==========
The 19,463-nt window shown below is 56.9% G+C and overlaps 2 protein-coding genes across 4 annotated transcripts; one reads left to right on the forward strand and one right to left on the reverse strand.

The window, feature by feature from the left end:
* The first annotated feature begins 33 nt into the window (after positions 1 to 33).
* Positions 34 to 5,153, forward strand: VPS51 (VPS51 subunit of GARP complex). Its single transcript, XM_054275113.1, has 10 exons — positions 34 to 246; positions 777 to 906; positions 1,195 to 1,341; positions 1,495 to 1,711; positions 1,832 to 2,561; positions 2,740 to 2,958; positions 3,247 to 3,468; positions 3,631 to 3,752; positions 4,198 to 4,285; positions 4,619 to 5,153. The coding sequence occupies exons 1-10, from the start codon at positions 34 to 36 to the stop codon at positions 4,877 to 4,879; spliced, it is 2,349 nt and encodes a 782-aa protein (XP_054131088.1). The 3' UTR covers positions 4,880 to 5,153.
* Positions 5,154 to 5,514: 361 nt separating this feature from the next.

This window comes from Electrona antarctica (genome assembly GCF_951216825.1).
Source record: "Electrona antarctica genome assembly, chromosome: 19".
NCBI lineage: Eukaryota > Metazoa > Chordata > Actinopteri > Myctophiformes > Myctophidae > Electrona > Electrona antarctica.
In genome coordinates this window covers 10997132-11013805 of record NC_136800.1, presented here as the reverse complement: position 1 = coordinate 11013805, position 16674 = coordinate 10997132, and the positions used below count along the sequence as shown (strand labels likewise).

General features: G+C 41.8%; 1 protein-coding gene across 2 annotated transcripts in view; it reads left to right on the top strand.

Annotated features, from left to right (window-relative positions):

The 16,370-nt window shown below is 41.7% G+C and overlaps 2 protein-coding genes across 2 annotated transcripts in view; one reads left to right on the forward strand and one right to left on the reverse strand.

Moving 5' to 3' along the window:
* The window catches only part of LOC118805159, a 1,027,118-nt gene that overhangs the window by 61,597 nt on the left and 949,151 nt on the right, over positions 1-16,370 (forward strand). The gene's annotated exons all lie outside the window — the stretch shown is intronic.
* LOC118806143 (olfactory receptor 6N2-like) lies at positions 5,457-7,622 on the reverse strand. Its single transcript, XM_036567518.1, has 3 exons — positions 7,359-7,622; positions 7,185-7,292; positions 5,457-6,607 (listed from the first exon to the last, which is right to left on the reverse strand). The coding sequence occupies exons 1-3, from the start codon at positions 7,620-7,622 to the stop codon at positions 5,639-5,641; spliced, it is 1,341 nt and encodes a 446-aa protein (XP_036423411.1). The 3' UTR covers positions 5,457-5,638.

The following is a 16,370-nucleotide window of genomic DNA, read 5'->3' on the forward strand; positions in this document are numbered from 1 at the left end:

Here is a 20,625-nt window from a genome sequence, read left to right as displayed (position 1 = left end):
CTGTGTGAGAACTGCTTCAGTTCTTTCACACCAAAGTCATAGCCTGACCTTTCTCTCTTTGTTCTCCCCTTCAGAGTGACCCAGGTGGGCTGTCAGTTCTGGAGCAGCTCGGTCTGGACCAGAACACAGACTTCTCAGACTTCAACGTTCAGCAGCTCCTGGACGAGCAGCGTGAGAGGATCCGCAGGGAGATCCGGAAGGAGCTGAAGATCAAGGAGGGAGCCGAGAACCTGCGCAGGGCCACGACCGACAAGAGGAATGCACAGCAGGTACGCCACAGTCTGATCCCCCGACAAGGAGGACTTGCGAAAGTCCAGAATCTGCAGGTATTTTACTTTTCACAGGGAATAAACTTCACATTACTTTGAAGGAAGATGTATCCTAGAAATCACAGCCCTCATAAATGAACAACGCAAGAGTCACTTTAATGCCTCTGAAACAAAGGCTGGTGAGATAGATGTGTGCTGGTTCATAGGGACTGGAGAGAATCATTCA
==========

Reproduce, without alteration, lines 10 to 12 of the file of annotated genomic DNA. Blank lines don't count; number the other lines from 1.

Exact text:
General features: G+C 41.8%; 1 protein-coding gene across 2 annotated transcripts in view; it reads left to right on the top strand.

Annotated features, from left to right (window-relative positions):

The 16,370-nt window shown below is 41.7% G+C and overlaps 2 protein-coding genes across 2 annotated transcripts in view; one reads left to right on the forward strand and one right to left on the reverse strand.